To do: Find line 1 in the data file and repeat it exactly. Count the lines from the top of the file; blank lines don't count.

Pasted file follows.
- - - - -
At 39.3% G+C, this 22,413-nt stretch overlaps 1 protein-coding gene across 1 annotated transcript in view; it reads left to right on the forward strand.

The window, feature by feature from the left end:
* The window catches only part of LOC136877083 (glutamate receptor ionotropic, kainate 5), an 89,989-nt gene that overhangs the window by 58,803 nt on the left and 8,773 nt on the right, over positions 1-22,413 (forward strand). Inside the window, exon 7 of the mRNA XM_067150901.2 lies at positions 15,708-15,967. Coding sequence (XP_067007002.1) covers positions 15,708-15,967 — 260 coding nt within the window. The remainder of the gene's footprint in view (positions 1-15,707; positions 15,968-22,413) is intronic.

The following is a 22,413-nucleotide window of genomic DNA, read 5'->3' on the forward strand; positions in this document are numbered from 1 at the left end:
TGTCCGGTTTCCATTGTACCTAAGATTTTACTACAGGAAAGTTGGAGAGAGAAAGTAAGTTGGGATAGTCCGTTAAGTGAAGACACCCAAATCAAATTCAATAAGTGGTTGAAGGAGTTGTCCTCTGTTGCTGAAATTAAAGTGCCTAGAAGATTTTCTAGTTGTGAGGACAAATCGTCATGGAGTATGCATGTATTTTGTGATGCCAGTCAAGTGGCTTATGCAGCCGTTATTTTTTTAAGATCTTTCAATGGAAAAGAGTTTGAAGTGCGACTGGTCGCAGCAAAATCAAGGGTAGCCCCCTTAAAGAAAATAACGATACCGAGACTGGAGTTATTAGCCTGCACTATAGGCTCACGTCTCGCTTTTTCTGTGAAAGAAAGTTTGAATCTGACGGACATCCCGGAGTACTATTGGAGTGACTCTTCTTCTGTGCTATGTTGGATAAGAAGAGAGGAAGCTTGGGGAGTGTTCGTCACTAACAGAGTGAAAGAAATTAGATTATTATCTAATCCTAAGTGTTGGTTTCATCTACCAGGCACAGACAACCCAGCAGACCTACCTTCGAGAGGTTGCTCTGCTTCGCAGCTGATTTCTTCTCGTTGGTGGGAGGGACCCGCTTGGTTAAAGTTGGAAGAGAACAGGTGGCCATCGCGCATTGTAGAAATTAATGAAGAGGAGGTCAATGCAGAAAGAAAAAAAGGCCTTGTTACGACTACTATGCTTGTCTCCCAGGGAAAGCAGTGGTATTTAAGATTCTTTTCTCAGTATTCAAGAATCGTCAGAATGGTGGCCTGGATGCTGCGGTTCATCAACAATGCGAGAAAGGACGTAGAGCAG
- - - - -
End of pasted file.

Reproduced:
At 39.3% G+C, this 22,413-nt stretch overlaps 1 protein-coding gene across 1 annotated transcript in view; it reads left to right on the forward strand.